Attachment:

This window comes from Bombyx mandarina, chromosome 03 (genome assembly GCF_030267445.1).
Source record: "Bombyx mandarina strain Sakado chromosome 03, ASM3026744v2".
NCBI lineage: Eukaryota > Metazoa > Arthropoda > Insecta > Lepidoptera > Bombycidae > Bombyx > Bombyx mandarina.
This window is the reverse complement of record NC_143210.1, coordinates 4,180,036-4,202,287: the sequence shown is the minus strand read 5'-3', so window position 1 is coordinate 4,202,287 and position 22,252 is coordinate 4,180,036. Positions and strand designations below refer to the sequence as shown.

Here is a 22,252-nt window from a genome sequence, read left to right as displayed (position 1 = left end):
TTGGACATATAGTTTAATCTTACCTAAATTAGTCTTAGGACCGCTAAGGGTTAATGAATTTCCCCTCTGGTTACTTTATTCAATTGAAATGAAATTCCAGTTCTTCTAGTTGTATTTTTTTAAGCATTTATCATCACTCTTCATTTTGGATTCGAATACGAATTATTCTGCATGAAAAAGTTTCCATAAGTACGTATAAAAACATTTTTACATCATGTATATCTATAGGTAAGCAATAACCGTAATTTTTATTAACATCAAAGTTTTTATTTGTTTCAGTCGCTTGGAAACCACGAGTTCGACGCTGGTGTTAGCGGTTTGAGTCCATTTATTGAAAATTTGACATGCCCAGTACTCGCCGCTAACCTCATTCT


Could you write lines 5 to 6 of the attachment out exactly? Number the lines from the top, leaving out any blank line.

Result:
Here is a 22,252-nt window from a genome sequence, read left to right as displayed (position 1 = left end):
TTGGACATATAGTTTAATCTTACCTAAATTAGTCTTAGGACCGCTAAGGGTTAATGAATTTCCCCTCTGGTTACTTTATTCAATTGAAATGAAATTCCAGTTCTTCTAGTTGTATTTTTTTAAGCATTTATCATCACTCTTCATTTTGGATTCGAATACGAATTATTCTGCATGAAAAAGTTTCCATAAGTACGTATAAAAACATTTTTACATCATGTATATCTATAGGTAAGCAATAACCGTAATTTTTATTAACATCAAAGTTTTTATTTGTTTCAGTCGCTTGGAAACCACGAGTTCGACGCTGGTGTTAGCGGTTTGAGTCCATTTATTGAAAATTTGACATGCCCAGTACTCGCCGCTAACCTCATTCT